We are impressed with the strength and future prospects of India’s economy, and we think its equity market is increasingly attractive. During the 2003-2007 global expansion, India’s robust GDP growth (which hit 9.1% in 2007) was driven by consumer demand arising from a mushrooming middle class. With only about 20% of the GDP dependent on exports, the economy was relatively isolated from the recent recession in the developed countries and enjoyed growth of 5.1% in 2008 and 7.7% in 2009. Now the economy is accelerating again: the World Bank estimates GDP growth will top 8% in 2010, with further gains of 8.7% in 2011 and 8.2% in 2012.
India’s astonishing growth, second only to China’s among the leading emerging economies, will continue to rest on the size, youth, and growing prosperity of its working class. The U.N. forecasts that the working-age population in India is expected to expand to 275 million, a rise of 46%, by the year 2025. An article in The Economist indicates that by 2020 three out of every ten new entrants to the global workforce will be Indian. Conversely, the working-age populations in the U.S and China are expected to grow by a mere 12% and 10%, and the working-age populations in Japan and Europe are expected to decline by -17% and -13%, respectively.
In addition to a burgeoning workforce, household incomes are also rising. In 2009, the IMF estimated India’s per person annual income at $1,031. At less than half the annual per person income in China and the other leading emerging economies, there is plenty of room for income growth without damaging productivity or international competitiveness. Multinational corporations, including those in China, are expected to increase outsourcing to India.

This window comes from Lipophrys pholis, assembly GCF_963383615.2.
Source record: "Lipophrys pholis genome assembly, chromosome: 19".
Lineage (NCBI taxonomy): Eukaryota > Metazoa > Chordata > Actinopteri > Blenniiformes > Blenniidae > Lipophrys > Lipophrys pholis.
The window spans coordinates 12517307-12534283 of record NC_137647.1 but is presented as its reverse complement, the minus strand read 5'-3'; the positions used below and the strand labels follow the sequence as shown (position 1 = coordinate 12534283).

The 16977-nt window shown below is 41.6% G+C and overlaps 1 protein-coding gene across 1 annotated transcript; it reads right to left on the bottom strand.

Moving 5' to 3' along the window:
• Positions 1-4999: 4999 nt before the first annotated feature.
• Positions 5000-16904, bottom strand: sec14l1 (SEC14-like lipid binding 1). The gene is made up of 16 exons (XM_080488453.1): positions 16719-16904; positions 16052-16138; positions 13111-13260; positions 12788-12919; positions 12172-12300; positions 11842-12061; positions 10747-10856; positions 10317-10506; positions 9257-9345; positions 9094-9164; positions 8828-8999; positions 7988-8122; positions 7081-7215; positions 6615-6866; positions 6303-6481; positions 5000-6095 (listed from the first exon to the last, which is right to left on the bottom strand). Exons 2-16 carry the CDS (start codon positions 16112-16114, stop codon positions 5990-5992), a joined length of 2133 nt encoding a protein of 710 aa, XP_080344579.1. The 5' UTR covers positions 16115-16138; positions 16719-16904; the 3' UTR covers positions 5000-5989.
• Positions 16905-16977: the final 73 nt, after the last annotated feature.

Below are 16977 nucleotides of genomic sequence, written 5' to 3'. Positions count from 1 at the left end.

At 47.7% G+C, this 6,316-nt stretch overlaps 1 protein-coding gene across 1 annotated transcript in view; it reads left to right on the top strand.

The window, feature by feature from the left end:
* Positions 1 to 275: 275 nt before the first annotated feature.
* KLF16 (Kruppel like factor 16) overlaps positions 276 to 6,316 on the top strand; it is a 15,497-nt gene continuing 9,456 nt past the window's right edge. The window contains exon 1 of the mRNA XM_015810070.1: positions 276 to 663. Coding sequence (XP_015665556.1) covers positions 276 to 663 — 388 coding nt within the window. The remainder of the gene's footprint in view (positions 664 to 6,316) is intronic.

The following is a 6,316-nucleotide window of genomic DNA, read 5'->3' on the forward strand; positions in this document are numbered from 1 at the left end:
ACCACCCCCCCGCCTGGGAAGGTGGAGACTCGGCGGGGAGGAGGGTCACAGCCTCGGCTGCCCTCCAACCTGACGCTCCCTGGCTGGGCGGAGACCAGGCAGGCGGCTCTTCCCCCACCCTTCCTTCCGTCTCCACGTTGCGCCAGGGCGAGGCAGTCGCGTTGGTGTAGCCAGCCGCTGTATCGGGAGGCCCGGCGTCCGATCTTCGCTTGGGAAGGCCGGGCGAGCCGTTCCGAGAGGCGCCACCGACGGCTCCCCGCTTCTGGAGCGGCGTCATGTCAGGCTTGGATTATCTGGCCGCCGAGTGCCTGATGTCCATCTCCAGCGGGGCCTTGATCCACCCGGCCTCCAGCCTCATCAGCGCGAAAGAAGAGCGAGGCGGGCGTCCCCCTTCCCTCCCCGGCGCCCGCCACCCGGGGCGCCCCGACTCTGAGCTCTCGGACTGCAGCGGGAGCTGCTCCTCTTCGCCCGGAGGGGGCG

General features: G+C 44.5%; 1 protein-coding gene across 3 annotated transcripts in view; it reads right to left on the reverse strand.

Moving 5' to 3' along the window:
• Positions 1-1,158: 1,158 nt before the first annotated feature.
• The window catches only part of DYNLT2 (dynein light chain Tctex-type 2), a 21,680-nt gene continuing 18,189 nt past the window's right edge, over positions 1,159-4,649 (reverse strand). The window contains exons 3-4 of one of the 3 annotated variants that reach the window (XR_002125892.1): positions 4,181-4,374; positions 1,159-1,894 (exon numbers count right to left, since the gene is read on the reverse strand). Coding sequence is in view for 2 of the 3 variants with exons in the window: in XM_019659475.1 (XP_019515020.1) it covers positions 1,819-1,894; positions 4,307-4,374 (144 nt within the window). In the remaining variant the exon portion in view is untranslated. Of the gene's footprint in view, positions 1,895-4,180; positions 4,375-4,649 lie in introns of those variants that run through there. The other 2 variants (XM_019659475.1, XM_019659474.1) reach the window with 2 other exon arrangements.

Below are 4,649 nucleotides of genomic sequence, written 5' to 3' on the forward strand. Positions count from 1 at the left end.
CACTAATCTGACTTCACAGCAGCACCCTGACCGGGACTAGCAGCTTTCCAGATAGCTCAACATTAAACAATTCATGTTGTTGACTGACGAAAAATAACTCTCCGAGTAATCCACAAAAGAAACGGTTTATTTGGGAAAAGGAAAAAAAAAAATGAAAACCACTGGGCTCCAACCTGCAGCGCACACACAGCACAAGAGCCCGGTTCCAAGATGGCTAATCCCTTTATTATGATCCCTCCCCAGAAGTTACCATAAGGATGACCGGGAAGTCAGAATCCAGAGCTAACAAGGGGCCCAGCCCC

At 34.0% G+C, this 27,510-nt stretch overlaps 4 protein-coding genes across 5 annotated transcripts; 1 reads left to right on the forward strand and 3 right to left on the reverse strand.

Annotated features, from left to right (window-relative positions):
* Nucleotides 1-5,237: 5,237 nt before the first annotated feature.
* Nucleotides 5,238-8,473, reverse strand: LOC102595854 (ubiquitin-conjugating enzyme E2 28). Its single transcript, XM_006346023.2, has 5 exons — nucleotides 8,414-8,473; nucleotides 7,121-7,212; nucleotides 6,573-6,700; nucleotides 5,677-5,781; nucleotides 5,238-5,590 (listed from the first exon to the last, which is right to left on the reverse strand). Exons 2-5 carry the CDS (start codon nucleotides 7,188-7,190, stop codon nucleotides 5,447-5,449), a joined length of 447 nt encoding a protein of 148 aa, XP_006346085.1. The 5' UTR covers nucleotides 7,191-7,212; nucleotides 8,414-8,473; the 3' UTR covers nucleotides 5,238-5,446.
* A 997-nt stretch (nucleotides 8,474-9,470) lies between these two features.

Challenges that may restrict long term growth include high inflation, inadequate physical and social infrastructure, and an ineffective and protectionist government. The Economist lists India’s inflation at 11.3% and their latest poll of economists predicts full-year 2010 inflation to be 11.4%. Recent trends such as moderating food and commodity prices, however, should reduce 2011 inflation to a manageable 5-6%.
A retardant to India’s current growth but a boost to future growth is a dilapidated infrastructure, which the government intends to upgrade with a $1 trillion investment between 2012 and 2016. To successfully implement these upgrades, India needs government reform. Historically, India’s democratic government has favored protectionism, complex labor laws, regulations that differ from industry to industry and has tolerated a lack of coordination among local government agencies. The 2009 election of Mr. Singh and Mrs. Gandhi is promising.
The investment implications of India’s rapid and assured future growth, coming at a time when the economies of the U.S., Europe and Japan are struggling, are manifest. The benchmark Sensex Index of India stocks rocketed 501% during the 2003-2007 expansion, and it soared 130% from the beginning of the global stock market rally on March 9, 2009 through September 12, 2010. In contrast the S&P 500 advanced a modest 67% and 63% during these two periods. We recommend investors focus on the stocks of Indian and other multinational companies which provide goods and/or services to the surging working class or which support infrastructure improvements.